MS used to quote about 100 hrs study for an MCP, but they also specify pre-requirements such as x number of years experience in a certain environment or with a certain technology before attemting the exam. This doesn't revent you from taking the exam, and possibly even passing it, but there you go.
     
    Certifications: MCT, MCTS, i-Net+, CIW CI, Prince2, MSP, MCSD
  11. Safe

    Safe Bit Poster

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    I work with Win2003 / XP domain.

    But I would be interested in doing 70-680 to get MCTS, if it's just 1 exam. We are planning to migrate to Win7 in the next few years, to would be really useful skills.

    What exam would I have to do for the XP exam to get MCP before june?

    Also any recommendations on books for the 70-680 and the XP exam?

    Thanks for all your replies.
     
    Certifications: BSc, A+, ECDL, PRINCE2, ITIL
    WIP: MTA
  12. BC

    BC Bit Poster

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    To add to all of the advice given above, I wouldn't say there's any "easy" way of becoming an MCP quickly.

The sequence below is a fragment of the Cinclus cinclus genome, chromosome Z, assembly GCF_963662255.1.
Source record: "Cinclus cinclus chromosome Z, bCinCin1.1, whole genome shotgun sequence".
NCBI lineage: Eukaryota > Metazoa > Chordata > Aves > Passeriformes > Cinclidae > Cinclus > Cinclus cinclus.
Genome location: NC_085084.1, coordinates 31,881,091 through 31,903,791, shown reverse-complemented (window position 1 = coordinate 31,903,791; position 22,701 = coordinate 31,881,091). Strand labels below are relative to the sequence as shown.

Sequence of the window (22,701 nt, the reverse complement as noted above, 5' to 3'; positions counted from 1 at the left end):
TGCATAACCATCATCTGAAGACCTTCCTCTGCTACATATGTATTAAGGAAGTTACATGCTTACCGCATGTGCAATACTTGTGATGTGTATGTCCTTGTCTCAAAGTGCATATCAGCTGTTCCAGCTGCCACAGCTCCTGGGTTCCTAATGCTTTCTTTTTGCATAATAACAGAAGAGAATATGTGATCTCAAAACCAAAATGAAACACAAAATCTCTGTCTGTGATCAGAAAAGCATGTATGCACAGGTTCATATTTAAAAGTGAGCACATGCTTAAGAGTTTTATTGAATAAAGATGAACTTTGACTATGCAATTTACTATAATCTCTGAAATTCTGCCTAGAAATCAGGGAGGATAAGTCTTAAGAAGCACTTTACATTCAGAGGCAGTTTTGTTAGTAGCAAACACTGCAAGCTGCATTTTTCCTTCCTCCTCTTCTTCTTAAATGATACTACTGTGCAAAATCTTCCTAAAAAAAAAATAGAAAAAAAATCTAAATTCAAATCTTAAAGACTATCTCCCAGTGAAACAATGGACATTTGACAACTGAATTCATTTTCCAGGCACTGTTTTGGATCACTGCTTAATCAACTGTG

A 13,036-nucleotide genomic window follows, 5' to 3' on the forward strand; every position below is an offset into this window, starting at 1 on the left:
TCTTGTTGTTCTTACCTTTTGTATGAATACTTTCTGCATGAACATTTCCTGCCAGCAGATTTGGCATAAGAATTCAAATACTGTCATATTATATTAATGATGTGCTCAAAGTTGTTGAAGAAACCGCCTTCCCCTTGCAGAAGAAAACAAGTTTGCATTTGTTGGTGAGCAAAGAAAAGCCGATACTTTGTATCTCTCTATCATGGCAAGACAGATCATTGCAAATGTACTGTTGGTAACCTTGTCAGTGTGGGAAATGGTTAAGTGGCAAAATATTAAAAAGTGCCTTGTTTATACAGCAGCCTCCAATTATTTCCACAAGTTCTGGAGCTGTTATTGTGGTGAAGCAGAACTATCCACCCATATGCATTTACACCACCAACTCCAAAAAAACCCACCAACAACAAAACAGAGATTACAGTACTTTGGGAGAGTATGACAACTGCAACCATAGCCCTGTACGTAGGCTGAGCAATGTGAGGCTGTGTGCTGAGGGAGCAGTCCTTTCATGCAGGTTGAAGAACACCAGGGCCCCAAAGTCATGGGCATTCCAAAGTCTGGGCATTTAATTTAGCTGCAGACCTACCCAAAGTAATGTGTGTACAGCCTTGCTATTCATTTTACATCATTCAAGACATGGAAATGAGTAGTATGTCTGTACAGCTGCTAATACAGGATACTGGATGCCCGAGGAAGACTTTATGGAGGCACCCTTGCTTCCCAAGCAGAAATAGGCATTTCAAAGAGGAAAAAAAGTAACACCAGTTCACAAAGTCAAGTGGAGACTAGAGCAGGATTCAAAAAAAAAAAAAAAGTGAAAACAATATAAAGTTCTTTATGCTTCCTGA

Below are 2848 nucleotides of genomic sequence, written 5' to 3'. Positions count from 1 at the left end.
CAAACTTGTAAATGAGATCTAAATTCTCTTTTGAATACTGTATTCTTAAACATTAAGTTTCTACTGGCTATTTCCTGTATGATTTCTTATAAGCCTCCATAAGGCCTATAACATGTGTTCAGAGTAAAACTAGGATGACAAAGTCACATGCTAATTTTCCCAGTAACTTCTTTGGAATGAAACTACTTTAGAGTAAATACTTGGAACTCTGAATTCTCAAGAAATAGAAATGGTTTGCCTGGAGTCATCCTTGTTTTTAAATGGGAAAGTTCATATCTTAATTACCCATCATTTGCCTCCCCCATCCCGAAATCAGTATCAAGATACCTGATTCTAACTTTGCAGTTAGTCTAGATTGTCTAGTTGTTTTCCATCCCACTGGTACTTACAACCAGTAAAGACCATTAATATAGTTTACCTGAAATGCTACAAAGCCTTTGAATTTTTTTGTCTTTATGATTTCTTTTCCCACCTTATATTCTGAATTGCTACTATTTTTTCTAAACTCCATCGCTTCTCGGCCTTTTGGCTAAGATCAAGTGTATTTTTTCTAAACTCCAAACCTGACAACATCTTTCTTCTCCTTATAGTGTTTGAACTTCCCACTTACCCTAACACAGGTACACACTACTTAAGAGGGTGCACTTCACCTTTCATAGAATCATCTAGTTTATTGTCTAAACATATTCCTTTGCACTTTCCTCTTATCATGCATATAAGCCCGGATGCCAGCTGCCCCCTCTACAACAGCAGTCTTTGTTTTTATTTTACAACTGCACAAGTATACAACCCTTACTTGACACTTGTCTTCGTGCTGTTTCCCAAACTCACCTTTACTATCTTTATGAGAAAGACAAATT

I've taken 9 MS exams over the past couple of years and none were what I would class as easy - and that's a good thing.

    These certs are reassuringly difficult and that is what we want because if they are difficult they remain valuable.

    However, most people would take a client exam first when starting to study to become an MCSE such as 70-270 (XP). Depending on your level of experience this could take a few weeks to study and pass or it could take months.

    Taking and passing the 70-270 is likely to be a more attractive proposition that jumping right in and tackling 70-291 but both will give you the same thing - the right to call yourself an MCP.

    If you've supported users in a business environment who were using XP then it may well be worth taking the 70-270. If you've supported Vista instead, look at the 70-620 exam, if Windows 7 - 70-680.

    These last two won't give you the MCP status but the MCTS status as mentioned several times above.

    Whatever cert you decide to do first, get ready to do some serious studying!
     
    Certifications: MCP, MCSA:M, MCSE, MCTS